Tellis and Tirunillai (2012), for example, showed that online product reviews of personal computers, cell phones, smart phones, footwear, toys and data storage products predicted the stock market performance of 15 firms.
In this paper, we share how we can mine online car reviews and, through the lens of behavioural economics, provide insights into consumers’ perceptions and emotions surrounding automotive. We analyzed a total of 7,000 online automotive reviews across six countries (Australia, New Zealand, US, Canada, UK and Ireland) for the last ten years (2005 to present). The reviews were subjected to text analysis and other statistical analyses. Our goal was to understand consumers’ perceptions and emotions of various car brands and manufacturers across these countries. More broadly, we wanted to illustrate how mining online consumer generated content can be a powerful tool in the market research arsenal. We share only the key findings in this paper.
It’s not just about the car!
Reviews were both positive and negative, but most skewed toward the former. For example, when reviewers were asked whether they would repurchase the car again, 62% indicated “Yes,” 20% indicated “No,” and 17% answered “Don’t Know.” This finding corroborates with our experience when analyzing verbatim from open-ended questions in concept and product studies: People generally report more positive than negative feedback. The lower proportion of negative information means negative reviews will be more salient (relatively speaking) and hence more informative to people who read these reviews.
We share a sample of key positive and negative reviews below. It is noteworthy that 36% of the comments were negative feedback about the dealer and how they dealt with car problems. Even though the online data was collected for car reviews, a third of the reviews were about the dealer and how they handled car problems. The evaluation of a car, therefore, is more than just the experience of the car per se. It includes touchpoints that come with the maintenance and repair of a car and this is usually through the automotive dealer. We will see shortly that consumers’ experiences with a dealer impacts not just how they perceive the dealer, but also the car brand itself.
Bad is stronger than good
Even though there were fewer negative reviews overall, these reviews had a disproportionate impact on the overall rating of the cars. When a theme was present in both positive and negative form, negative reviews had a larger impact than positive reviews on consumers’ overall car rating. Figure below shows the key themes shared earlier, but with the relative impact of each theme on consumers’ overall car rating added. The numbers in the Figure are indices with 100 representing the theme with the largest impact. “Engine and Drive” had the largest (negative) impact on consumers’ rating and was assigned the number “-100.” The impacts of the remaining themes were then indexed to “Engine and Drive.”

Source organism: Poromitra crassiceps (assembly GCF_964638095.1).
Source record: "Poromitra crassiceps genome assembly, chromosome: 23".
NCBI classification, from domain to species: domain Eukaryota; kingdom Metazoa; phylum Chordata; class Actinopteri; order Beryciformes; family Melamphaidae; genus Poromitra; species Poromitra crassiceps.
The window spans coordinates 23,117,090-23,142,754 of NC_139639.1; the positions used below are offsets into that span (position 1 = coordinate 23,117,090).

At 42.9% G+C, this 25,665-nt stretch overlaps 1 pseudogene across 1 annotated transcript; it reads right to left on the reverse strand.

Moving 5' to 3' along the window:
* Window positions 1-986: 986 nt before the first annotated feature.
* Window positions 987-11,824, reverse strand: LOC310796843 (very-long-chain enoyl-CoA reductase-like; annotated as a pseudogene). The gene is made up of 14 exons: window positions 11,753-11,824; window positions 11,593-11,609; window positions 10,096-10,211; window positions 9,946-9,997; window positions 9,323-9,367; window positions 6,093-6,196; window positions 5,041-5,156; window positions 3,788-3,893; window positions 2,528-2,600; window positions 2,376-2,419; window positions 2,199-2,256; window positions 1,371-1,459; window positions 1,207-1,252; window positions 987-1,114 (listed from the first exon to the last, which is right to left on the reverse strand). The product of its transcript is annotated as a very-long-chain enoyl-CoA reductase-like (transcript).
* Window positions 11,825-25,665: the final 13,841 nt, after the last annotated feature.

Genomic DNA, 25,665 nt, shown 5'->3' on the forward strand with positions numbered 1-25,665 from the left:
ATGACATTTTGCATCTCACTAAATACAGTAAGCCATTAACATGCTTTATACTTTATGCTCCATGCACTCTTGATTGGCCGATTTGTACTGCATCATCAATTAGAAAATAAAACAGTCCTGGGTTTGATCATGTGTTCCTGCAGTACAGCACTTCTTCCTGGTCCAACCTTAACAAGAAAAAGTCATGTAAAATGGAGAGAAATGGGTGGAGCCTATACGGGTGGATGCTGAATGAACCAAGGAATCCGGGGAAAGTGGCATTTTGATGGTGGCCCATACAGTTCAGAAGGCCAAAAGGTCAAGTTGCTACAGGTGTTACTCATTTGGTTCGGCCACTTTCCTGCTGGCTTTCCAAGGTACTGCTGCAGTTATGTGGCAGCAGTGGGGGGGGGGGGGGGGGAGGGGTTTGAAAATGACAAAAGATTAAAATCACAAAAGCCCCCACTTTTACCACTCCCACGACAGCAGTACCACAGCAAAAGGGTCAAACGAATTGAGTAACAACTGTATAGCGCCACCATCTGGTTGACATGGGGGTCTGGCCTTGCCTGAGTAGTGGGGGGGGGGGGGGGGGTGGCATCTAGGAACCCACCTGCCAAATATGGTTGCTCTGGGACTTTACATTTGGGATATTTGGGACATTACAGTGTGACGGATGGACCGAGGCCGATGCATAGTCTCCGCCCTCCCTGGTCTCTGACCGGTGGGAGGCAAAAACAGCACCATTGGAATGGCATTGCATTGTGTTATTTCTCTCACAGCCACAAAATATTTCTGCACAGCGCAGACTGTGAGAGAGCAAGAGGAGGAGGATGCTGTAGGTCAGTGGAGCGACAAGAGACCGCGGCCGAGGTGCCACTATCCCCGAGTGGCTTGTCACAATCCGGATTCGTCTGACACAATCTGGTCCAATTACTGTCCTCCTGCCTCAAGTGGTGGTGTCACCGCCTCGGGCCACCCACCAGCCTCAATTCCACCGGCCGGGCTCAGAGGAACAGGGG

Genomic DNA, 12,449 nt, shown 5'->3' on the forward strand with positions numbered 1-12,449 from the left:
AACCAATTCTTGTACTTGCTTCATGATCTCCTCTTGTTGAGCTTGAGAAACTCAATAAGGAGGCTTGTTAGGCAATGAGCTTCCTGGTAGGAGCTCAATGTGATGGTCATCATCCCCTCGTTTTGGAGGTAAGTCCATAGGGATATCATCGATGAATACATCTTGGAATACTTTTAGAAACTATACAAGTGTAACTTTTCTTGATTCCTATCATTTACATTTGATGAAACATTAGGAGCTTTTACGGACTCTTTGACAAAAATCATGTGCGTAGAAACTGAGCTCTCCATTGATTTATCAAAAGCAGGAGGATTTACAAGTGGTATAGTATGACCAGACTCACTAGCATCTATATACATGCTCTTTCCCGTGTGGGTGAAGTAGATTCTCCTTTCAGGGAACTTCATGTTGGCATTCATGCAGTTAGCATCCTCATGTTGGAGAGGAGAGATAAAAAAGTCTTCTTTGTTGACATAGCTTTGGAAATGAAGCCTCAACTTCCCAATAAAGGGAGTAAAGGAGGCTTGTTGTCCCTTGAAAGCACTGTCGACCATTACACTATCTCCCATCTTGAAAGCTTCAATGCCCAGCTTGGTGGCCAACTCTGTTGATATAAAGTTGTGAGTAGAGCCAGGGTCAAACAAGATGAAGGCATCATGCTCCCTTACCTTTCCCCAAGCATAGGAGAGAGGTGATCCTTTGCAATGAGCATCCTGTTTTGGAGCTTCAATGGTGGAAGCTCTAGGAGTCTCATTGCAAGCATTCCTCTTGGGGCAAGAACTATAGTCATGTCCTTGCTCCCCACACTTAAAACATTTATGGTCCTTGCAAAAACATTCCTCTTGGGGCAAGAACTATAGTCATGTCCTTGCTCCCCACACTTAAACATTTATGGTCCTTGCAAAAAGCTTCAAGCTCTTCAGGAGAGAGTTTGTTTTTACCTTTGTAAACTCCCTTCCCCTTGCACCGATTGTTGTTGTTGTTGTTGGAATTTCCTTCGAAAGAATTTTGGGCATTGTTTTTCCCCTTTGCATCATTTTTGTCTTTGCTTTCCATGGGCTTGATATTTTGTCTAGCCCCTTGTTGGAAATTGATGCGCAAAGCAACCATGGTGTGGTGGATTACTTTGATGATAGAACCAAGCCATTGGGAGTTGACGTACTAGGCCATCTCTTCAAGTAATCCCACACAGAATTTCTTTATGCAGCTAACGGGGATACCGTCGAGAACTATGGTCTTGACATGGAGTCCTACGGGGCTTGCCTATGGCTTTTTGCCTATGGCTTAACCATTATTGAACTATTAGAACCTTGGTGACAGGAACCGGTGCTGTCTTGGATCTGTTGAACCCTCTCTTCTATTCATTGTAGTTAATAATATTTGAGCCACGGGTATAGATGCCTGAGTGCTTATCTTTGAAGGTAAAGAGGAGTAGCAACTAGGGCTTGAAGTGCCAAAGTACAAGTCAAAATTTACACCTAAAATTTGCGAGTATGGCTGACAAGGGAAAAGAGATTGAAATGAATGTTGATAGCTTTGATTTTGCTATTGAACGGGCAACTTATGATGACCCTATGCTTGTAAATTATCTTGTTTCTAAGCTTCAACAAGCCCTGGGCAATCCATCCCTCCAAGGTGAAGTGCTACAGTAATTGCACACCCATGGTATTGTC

Looking at the themes for electronics and reliability (each of which was available both in positive and negative forms), we see that negative reviews had a larger impact than positive reviews on overall car rating. For example, while positive reviews on “Electronics” had an impact of “+38,” negative reviews on “Electronics” had an impact of “-47.” In other words, good electronics delight consumers but bad electronics annoy consumers to a greater extent.
These findings are consistent with behavioural economics principles—that negative events have a larger impact than positive events. Evolutionarily, our brains are hardwired to pay attention to negative events. This ensures our survival. The greater impact of negative information is also true from the perspective of people who read reviews online. A negative review is likely to have more impact than a positive review, and this is why many companies have dedicated customer satisfaction teams to respond promptly to such reviews. The expense of such teams are well justified given the disproportionate impact on the customers and also other people who read the reviews.
It is also worth noting that while the negative impact of “Dealers and Car Problems” is the smallest (-32), its impact is almost as large as the impact of positive feedback on “Electronics” (+38). Consumers’ experience with the dealer at resolving car problems has an impact on their perception of the car and this impact is almost as large as how well the car’s electronics wow consumers. While it may be traditional wisdom that the dealer is inextricable from the car, what is new here is the quantification of the relative importance of vehicle properties vs. sales and servicing experiences.
How do you compare?